“It is unconscionable that families should be forced to ration their essential utilities, especially during seasons of extreme heat or cold,” Oregon U. S. Congressman Peter DeFazio said. “This funding, made possible in part by my bipartisan Infrastructure Investment and Jobs Act, will help Oregon families mitigate rising costs and ensure their homes and families are protected this winter.”

“Low-income energy and heating assistance funding is vital for thousands of Oregonians,” Oregon U.S. Congressman Earl Blumenauer said. “The Biden Administration understands this. For people who are struggling with higher prices for gas and groceries, having extra help with winter heating bills this year is crucial. I appreciate the timely delivery of these funds so that families can keep their lights on and homes warm this winter.”

“With snow already having fallen here in parts of Oregon and a cold snap in the forecast, this extra help for vulnerable Oregonians to cover home heating costs is timely and important,” Oregon U.S. Senator Ron Wyden said. “I’m gratified our state has secured this assistance for Oregonians walking an economic tightrope. And I’ll keep battling to provide all the assistance that low-income Oregon households need to stay safe this winter throughout our state.”

“As so many Oregonians face rising costs for basic goods and tighter household budgets, it’s critical that we ensure everyone is able to keep their heating on this winter,” Oregon U.S. Senator Jeff Merkley saiod. “This crucial federal funding for energy and heating assistance will help give households across Oregon the financial support they need to stay warm and safe in the cold months ahead.”

Individuals interested in applying for energy assistance can visit energyhelp.us or call the National Energy Assistance Referral (NEAR) hotline toll-free at: 1-866-674-6327.

A fact sheet about 2023 LIHEAP funds for Oregon from the U.S. Department of Health and Human Services (HHS) can be found at https://liheapch.acf.hhs.gov/search-tool/

Throughout the pandemic, Bonamici said she led her colleagues in efforts to strengthen LIHEAP to prevent debts from piling up during the public health crisis. Bonamici also serves as Chair of the Civil Rights and Human Services Subcommittee, which has jurisdiction over LIHEAP.

Oregon Prepares For A Potential Surge Of COVID-19 And Other Viral Infections

Oregon public health officials are keeping an eye on a trifecta of illnesses as winter approaches and Oregonians spend more time indoors: COVID-19, a respiratory virus that’s affecting children and influenza.

This will not be a respiratory illness season like the last two, when the focus was on COVID-19, a virus that primarily affects adults. This year, Oregon health officials are also concerned that a rise in a respiratory virus known as RSV that affects children and infants could squeeze the state’s pediatric bed capacity. And with the pandemic-era lockdowns and mask mandates no longer in force, the state could see more influenza cases.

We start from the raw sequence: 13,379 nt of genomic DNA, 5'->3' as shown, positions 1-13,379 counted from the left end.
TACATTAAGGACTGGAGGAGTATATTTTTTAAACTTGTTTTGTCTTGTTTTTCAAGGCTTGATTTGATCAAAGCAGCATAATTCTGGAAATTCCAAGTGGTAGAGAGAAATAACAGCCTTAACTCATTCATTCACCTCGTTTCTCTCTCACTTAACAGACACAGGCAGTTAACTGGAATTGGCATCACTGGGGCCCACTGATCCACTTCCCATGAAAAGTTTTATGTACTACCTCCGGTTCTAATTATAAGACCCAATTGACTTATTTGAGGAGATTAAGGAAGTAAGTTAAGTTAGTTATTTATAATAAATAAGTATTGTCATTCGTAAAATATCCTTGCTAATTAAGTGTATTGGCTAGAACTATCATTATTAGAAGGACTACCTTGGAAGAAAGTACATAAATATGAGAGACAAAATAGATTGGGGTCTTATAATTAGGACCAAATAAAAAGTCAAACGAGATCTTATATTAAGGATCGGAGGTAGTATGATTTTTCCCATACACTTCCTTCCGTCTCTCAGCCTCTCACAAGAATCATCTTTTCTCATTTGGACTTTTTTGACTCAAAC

The Oregon Health Authority is recommending Oregonians to take the precautionary measures to preserve hospital capacity. Those steps include staying up to date on COVID-19 vaccines and booster shots, getting a flu shot and taking hygiene-related precautions like hand-washing, covering coughs and sneezes, Dr. Tom Jeanne, the authority’s deputy health officer and deputy state epidemiologist, said in a Thursday press briefing.

“We don’t expect this winter’s COVID wave will be as extreme as last year’s Omicron wave,” Jeanne said, stressing that other illnesses like influenza and a respiratory virus also factor into the picture.

In a forecast, Oregon Health & Science University predicted that COVID-19 hospitalizations in Oregon could peak at about 280 by early December, Jeanne said. There are currently 229 people with COVID in Oregon hospitals.

Oregon also is seeing more respiratory syncytial virus cases, also called RSV. The virus causes lower respiratory infections primarily among infants and children, Jeanne said. Symptoms can include a fever, runny nose, coughs and sneezing. Others at risk include adults 65 and older and those with weakened immune systems. The virus is especially deadly for seniors and children younger than 6 months.

There were 227 positive RSV tests in Oregon and southwest Washington the week of Oct. 30 to Nov. 5, health authority data show. That’s up from 29 in the first week of October.

As a result, health officials are carefully monitoring infections — and pediatric bed capacity.

“Pediatric capacity is currently limited in Oregon and is expected to be heavily strained based on forecasted levels of RSV activity,” Jeanne said.

Statewide, Oregon has about 534 pediatric hospital beds for children, state data shows. As of Thursday, the state had 36 available beds in neonatal intensive care units, 34 for pediatric non-intensive care and four available pediatric intensive care beds.

In a Wednesday advisory to hospitals, the health authority urged hospitals to prepare for more demand by identifying staff with pediatric experience to work in pediatric units, turning single rooms into double rooms and potentially limiting elective procedures to maintain enough statewide pediatric bed capacity.

“We need to work together and protect hospital capacity so all of us have access to critical care when we need it,” Jeanne said.

In a statement, Becky Hultberg, president and CEO of the Oregon Association of Hospitals and Health Systems, said hospitals are getting ready for a surge of pediatric patients.